Of course, I could not possibly promise to be able to help, but I will have a go. My success may depend mainly on how well your concerns match the ones I had. This letter is not an attempt to invent a new outlook; it explains what I think is true rather than aiming to be original. The whole discussion is fun, but an important requirement is a preparedness to "abstract" yourself. For example, preparedness to set aside for a moment what you believe, and look, instead, at questions of what beliefs are and how they evolve and propagate amongst people. You will need to drop strong attachments to any particular statements, in a pursuit of truth beyond words. I have still not seen a book that has all the pieces assembled here in the same overall setting; if I had, I would have bought it for you instead. I think there are a number of good ways of looking at these topics. I kick around views I have picked up from around the place in the hope, simply, that I help you find your own perspective.
In what follows, I mention a few interesting books, but I do not summarise them or agree with them all. I do not try to review what everyone thinks, and how their views relate. In this regard, this is not intended to be a landscape map. My aim is to produce more of a route map, (like "Pub Walks in Hampshire") describing one way up to a hilltop viewpoint. You could decide for yourself which way you want to come down. Personally, I think this letter does give a consistent framework to understand the world and religion, but then I would think that, wouldn’t I? I sometimes (but not often enough) am deliberately inaccurate for the sake of simplicity. I try to avoid jargon. Without a doubt, I am sometimes plain wrong.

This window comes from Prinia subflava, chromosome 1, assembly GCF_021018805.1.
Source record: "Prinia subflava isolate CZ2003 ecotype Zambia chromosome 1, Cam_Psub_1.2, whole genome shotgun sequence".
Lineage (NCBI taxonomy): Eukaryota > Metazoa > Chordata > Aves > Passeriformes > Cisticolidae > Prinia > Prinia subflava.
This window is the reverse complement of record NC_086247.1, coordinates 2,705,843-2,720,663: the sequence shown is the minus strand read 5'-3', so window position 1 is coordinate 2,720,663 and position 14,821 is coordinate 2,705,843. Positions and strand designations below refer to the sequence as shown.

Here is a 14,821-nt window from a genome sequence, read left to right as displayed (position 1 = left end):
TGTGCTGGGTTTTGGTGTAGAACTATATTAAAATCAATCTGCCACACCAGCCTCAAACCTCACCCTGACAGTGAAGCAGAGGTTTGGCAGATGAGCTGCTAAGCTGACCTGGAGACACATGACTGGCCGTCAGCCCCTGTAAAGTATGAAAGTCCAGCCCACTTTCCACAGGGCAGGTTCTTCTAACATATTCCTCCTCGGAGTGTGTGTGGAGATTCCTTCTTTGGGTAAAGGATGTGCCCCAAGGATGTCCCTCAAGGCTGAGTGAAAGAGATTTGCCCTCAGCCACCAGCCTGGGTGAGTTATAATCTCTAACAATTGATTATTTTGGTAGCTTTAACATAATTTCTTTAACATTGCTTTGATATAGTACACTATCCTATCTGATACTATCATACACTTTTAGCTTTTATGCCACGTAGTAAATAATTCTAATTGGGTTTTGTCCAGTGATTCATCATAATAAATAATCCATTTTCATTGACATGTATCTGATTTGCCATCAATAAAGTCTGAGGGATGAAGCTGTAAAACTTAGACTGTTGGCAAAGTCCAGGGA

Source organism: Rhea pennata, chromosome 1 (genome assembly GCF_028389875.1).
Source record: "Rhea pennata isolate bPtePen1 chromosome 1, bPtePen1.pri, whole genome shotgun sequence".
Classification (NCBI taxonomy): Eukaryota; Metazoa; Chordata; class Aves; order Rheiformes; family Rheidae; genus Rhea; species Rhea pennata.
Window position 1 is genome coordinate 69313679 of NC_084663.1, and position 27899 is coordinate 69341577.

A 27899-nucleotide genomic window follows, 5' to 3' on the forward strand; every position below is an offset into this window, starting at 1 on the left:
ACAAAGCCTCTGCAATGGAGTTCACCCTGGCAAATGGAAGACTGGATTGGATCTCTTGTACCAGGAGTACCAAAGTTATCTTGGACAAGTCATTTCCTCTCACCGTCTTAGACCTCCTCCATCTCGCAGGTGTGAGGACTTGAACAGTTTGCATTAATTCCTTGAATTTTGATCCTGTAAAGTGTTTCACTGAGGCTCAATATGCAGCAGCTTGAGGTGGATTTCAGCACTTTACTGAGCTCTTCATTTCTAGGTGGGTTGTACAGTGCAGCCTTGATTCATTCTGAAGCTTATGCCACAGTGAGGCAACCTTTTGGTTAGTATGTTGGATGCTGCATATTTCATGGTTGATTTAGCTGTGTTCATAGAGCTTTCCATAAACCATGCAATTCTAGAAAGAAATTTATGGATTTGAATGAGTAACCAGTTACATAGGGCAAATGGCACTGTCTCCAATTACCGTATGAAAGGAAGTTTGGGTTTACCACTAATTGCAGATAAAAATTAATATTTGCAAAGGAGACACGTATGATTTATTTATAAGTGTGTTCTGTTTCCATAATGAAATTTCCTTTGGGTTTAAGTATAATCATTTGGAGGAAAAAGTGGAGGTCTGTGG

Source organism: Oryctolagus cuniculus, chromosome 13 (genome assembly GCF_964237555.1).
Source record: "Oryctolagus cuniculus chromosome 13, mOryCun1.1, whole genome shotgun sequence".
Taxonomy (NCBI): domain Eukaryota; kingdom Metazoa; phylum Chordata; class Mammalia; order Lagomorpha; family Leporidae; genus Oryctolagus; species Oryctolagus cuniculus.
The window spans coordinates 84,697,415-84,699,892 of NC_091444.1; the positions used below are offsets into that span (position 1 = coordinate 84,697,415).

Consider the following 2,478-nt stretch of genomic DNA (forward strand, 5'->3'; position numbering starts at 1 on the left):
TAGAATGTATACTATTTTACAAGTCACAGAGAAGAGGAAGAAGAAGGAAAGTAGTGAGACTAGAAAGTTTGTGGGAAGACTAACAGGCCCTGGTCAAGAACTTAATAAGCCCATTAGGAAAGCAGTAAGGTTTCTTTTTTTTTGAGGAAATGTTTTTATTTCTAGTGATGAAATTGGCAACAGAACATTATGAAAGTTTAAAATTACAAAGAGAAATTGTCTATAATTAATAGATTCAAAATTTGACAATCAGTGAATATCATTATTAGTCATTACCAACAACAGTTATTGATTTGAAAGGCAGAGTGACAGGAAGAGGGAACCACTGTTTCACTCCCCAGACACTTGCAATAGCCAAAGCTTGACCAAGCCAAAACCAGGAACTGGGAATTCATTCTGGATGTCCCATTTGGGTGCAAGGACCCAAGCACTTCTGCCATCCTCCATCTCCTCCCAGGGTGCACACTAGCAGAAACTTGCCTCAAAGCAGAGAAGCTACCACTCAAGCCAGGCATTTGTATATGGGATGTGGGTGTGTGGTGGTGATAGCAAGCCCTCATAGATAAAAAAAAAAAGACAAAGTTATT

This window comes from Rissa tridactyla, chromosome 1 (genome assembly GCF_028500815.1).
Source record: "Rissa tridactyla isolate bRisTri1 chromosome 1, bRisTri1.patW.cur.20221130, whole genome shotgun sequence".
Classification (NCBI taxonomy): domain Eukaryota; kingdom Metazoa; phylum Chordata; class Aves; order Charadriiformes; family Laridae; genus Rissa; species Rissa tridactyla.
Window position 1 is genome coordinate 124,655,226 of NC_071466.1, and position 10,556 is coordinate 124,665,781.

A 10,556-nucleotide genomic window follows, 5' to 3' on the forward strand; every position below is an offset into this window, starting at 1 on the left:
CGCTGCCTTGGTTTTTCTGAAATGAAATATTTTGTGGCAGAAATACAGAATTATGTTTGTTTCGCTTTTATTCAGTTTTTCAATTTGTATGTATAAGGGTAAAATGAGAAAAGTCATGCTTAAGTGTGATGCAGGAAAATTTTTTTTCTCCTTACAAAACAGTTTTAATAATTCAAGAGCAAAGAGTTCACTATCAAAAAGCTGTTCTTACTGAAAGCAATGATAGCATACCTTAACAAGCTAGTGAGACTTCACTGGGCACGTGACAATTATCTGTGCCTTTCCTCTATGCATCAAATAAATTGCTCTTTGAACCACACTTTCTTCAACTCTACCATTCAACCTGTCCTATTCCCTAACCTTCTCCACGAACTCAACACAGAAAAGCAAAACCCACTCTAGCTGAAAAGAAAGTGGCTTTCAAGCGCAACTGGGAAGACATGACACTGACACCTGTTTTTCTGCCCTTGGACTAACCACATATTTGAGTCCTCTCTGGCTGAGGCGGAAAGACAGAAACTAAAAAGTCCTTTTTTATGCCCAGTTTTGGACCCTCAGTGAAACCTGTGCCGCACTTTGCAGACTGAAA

Although the discussion is dry and abstract, the topics are real topics. Good, evil, disease, death, love, and so on can each have devastating real human consequences. I could discuss tornadoes as abstractly (and possibly as inaccurately too), but this would not change the outcome if one hit my house. Some patterns of human behaviour discussed are linked to horrific atrocities. However, I want to try to avoid strong emotional issues, in order to try to get the line of discussion as rational and unthreatening as possible. Some of my own poems, written as a student and included here, are a bit emotive, but I include them in the happy knowledge that you will mock me for them, in due course! Please therefore consider this paragraph as the only acknowledgement of the realness of the big, bad world.